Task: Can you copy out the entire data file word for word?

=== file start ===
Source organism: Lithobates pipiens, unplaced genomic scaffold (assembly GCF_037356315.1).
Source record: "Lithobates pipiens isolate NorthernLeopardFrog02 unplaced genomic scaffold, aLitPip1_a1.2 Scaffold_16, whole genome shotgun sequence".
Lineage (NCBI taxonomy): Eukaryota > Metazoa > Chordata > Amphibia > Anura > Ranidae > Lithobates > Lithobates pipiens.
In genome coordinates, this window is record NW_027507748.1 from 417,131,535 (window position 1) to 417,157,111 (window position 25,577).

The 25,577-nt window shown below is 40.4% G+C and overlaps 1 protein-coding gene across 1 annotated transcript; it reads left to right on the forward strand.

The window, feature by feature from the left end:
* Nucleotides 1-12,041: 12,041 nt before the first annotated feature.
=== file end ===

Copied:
Source organism: Lithobates pipiens, unplaced genomic scaffold (assembly GCF_037356315.1).
Source record: "Lithobates pipiens isolate NorthernLeopardFrog02 unplaced genomic scaffold, aLitPip1_a1.2 Scaffold_16, whole genome shotgun sequence".
Lineage (NCBI taxonomy): Eukaryota > Metazoa > Chordata > Amphibia > Anura > Ranidae > Lithobates > Lithobates pipiens.
In genome coordinates, this window is record NW_027507748.1 from 417,131,535 (window position 1) to 417,157,111 (window position 25,577).

The 25,577-nt window shown below is 40.4% G+C and overlaps 1 protein-coding gene across 1 annotated transcript; it reads left to right on the forward strand.

The window, feature by feature from the left end:
* Nucleotides 1-12,041: 12,041 nt before the first annotated feature.